Algorithmically Generated “Average” Faces From Films

July 19, 2013 | Julia Dawidowicz

Movies consist of countless frames of countless faces in countless situations. How can a movie’s “identity” be summed up into one image? This is what Seoul-based artist duo Shinseungback Kimyonghun sought to find out with their project Portraita series of algorithmically-generated composites of faces from films like Kill Bill: Vol. 1The MatrixOldboy and Taxi Driver.

The artists used facial recognition software to detect faces every 24 frames of a film, and then layered all these images to created an average “face of the movie.” The resulting faces have an eerie deja vu-like quality to them. Perhaps unsurprisingly, the images all look quite the same (except for the Oldboy composite, which is distinctly, well, Asian), like androgynous ghosts submerged in a milky liquid.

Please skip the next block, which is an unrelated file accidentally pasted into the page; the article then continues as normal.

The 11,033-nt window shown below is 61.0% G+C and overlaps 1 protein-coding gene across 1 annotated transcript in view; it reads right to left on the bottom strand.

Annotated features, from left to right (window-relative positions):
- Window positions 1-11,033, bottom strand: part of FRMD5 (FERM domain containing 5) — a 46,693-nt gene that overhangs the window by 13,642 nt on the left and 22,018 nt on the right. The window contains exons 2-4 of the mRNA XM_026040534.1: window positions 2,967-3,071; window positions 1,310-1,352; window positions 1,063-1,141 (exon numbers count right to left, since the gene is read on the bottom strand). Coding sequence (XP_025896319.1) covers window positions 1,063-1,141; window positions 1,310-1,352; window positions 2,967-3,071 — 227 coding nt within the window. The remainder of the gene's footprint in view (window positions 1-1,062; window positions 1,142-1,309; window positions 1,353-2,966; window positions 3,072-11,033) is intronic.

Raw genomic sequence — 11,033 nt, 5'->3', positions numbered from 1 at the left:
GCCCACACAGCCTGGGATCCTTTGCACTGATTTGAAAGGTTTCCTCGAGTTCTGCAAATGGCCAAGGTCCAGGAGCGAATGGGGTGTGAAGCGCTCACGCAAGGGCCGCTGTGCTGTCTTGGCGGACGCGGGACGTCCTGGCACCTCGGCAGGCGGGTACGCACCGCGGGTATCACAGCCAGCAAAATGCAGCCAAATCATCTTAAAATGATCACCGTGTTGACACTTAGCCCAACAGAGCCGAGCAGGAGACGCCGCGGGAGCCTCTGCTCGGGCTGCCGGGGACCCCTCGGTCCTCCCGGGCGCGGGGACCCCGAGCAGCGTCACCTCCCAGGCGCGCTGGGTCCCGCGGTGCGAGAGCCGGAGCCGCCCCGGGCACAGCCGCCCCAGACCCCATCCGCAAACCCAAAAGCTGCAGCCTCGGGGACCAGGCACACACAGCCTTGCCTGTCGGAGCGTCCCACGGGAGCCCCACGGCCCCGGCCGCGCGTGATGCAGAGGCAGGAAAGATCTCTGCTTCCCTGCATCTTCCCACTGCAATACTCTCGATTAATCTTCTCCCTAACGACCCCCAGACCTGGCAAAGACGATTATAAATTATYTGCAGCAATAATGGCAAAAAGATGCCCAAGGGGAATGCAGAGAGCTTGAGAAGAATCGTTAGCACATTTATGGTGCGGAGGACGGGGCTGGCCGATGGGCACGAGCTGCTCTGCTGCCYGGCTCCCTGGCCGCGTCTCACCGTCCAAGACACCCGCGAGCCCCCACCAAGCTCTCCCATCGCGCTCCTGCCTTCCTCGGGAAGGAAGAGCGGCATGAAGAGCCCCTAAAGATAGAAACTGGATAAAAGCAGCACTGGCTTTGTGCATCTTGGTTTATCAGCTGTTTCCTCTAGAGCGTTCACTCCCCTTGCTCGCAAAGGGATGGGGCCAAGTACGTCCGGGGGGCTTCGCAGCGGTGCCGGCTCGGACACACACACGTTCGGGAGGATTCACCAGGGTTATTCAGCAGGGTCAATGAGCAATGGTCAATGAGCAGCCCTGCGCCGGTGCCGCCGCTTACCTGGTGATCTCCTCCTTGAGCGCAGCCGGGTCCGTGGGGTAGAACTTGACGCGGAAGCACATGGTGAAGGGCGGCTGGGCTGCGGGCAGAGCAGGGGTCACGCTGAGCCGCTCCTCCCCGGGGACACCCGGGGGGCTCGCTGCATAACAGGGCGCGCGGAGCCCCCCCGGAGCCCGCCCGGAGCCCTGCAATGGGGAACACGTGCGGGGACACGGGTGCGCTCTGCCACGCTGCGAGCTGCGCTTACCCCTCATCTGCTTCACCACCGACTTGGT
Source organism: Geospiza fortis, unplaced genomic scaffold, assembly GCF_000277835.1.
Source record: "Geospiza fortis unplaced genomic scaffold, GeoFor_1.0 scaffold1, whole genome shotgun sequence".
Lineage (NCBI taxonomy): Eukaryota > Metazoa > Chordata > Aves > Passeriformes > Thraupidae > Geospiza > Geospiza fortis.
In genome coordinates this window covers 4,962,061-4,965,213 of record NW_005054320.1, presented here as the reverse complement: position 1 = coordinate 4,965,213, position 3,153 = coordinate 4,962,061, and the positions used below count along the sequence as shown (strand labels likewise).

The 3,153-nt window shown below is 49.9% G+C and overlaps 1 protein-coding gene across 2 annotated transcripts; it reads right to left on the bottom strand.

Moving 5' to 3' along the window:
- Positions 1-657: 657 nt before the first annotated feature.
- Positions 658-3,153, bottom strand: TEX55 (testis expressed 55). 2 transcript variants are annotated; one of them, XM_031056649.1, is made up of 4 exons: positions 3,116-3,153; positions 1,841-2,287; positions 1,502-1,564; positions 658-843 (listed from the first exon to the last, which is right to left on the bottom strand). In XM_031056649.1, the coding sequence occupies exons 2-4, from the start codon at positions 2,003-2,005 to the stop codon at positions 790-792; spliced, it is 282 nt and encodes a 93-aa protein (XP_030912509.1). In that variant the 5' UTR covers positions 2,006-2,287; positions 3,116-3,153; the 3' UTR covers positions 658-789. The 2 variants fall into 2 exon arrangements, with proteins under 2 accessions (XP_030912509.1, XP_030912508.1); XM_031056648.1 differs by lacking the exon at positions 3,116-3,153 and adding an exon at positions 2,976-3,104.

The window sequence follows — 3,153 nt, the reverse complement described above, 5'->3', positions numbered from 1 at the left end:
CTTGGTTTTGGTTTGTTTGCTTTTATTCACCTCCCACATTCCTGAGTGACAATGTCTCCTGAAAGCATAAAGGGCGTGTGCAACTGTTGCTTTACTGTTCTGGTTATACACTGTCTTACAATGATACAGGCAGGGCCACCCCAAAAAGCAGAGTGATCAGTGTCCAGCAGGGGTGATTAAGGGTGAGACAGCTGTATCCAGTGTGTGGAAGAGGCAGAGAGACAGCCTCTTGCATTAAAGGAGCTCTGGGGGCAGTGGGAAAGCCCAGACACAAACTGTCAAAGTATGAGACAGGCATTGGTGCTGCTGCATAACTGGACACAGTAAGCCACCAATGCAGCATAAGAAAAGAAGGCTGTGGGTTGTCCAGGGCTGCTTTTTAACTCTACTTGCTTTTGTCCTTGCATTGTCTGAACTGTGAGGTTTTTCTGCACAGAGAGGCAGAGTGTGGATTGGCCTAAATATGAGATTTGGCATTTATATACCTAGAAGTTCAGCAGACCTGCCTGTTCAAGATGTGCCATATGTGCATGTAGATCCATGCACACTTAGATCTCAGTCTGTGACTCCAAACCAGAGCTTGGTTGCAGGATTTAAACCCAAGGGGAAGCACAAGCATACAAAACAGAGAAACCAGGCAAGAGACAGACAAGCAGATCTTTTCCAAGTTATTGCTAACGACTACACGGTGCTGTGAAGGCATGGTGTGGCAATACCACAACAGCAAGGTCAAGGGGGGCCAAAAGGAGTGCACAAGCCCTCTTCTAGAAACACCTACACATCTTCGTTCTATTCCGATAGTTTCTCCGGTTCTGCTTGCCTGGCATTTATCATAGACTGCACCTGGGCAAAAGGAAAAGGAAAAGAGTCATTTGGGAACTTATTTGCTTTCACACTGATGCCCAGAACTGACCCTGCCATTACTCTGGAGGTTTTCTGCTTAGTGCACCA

“Some faces seem to reflect the original movie’s identity better, while others look obscure,” Shinseungback Kimyonghun tells Wired UK. “But the ambiguity itself might also convey information about the movie: many people featured in it, the cinematographer shot in various angles and so on. Some people will find some of the images creepy because of the look caused by averaging process, but we think that’s a part of the work.”